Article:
Formaldehyde and Fertility

5/24/2012

Occupational exposure to formaldehyde in men may be linked to reduced fertility, according to a recent study in the Journal of Occupational and Environmental Medicine. Researchers looked for fertility issues among nearly 300 married men who were exposed to formaldehyde at a wood processing facility. They found that the wives of formaldehyde-exposed men took three times as long to conceive and were twice as likely to miscarry as wives of unexposed men. Higher rates of fertility problems were present in the wives of men who had greater levels of exposure to formaldehyde, suggesting that reproductive toxicity may have a dose-response relationship to the exposures.

This study, in combination with recent animal studies, suggests that formaldehyde may contribute to reduced sperm quality throughout the world. Researchers indicated, however, that more information is needed before it can be concluded that formaldehyde actually diminishes sperm quality.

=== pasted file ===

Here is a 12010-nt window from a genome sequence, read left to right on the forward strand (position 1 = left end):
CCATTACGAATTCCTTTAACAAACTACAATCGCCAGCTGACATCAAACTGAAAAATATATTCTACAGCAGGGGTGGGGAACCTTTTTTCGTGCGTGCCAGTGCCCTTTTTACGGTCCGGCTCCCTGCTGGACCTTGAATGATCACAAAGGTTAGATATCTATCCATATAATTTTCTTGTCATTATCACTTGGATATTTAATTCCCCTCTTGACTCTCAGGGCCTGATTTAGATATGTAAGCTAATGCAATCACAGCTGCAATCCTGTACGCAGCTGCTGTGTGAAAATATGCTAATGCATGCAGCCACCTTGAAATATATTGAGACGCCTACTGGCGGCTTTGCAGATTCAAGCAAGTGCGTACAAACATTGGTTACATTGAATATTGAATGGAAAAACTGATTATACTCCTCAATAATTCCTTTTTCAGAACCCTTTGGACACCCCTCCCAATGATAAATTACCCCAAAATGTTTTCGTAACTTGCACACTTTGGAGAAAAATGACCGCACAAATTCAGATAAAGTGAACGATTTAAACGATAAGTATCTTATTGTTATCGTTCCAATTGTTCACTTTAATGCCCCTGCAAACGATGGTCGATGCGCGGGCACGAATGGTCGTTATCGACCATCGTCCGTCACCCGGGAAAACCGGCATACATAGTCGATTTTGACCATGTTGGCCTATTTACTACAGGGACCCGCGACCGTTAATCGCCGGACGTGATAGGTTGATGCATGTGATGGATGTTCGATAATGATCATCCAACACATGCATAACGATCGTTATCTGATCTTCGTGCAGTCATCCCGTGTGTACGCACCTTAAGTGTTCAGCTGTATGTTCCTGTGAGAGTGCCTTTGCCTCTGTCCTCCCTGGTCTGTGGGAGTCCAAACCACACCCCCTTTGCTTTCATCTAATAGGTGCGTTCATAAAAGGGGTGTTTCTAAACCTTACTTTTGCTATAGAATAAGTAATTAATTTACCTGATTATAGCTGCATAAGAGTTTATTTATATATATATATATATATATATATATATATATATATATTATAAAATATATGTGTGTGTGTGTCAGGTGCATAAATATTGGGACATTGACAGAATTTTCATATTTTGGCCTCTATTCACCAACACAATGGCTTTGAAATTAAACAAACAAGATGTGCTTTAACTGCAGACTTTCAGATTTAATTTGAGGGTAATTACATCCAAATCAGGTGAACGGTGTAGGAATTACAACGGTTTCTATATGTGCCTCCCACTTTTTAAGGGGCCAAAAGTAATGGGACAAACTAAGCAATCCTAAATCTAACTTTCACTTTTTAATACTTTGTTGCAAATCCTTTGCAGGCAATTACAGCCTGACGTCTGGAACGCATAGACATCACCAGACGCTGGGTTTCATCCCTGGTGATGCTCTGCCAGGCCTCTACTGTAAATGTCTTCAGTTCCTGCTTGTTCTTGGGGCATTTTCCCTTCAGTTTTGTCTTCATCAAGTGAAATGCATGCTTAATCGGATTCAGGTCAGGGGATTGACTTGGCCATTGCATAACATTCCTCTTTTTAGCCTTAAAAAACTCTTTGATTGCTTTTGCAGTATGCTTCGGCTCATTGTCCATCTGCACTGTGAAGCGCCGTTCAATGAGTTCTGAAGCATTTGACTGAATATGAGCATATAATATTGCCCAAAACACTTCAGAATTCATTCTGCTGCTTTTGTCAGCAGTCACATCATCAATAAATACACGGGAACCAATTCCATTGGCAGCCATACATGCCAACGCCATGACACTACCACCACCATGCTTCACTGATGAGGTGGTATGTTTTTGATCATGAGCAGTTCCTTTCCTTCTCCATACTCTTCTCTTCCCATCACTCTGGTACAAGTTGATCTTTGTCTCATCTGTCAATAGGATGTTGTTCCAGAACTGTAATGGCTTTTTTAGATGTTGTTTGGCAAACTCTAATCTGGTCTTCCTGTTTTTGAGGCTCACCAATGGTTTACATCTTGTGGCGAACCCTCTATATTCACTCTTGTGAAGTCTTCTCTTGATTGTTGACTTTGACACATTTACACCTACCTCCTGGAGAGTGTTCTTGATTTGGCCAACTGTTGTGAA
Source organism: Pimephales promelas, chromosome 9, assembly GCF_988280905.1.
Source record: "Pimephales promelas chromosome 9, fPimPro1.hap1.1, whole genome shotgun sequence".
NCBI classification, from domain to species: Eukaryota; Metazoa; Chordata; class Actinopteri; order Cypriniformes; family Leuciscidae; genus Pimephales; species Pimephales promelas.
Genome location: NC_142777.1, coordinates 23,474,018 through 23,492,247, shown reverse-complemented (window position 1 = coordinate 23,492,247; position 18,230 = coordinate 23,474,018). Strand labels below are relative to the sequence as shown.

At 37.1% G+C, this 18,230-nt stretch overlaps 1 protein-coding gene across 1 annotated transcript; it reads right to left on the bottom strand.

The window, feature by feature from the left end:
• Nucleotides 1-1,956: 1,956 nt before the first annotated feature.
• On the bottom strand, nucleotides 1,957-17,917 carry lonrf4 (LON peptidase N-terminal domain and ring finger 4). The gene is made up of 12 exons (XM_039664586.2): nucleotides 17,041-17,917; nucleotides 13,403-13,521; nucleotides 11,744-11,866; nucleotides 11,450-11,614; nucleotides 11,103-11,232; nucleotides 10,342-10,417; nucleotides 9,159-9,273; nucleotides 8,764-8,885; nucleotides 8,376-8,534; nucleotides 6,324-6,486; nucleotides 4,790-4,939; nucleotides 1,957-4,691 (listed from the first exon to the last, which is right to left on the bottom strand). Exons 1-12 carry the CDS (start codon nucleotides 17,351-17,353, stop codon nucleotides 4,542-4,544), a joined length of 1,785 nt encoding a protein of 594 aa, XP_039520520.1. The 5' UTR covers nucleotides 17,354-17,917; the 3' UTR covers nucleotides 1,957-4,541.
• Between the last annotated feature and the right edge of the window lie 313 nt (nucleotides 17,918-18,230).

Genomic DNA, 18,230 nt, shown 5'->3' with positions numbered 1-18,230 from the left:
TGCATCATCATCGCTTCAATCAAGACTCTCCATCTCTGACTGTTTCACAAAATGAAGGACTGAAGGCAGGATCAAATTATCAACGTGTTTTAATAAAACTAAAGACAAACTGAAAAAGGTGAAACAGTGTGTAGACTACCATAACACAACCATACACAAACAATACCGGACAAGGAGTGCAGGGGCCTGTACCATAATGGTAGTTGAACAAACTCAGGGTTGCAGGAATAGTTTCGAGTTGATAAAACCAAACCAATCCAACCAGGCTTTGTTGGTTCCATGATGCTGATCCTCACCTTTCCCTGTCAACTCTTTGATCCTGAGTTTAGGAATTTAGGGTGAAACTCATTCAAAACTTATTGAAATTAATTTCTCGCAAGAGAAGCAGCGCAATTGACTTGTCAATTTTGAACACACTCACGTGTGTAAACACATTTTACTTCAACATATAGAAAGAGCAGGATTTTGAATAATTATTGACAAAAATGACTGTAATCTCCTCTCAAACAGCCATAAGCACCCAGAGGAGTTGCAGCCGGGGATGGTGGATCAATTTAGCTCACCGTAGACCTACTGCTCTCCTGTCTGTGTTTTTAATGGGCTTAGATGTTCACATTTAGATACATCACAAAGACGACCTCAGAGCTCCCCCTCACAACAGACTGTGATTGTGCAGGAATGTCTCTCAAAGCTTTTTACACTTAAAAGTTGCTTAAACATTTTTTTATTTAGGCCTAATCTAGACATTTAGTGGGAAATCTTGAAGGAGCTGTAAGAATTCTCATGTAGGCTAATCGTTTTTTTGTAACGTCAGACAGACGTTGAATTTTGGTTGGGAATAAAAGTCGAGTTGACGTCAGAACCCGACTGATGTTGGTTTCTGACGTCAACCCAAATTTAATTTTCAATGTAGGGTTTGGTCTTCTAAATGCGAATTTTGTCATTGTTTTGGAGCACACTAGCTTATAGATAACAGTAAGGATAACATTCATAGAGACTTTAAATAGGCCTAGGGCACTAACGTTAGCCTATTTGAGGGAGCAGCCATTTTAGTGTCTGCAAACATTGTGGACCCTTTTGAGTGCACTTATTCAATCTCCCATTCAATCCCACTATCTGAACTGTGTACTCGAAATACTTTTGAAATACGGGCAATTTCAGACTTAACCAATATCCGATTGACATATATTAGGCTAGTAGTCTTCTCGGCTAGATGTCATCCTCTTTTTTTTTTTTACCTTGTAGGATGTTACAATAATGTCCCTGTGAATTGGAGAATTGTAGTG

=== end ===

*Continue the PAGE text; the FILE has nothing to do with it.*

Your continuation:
Formaldehyde is a popular chemical in building supplies, including particleboard, wallboard, and plywood. In addition to working directly with these building supplies, formaldehyde exposure can occur because products containing formaldehyde emit a gas that can escape into the air circulation of a building.

Whether there is a clear dose-response relationship between formaldehyde exposure and specific health outcomes remains the subject of debate and further studies. To learn more about how this study may impact your claims, please contact David Governo at dgoverno@governo.com or Lonna Carter at lcarter@governo.com of the Governo Law Firm.


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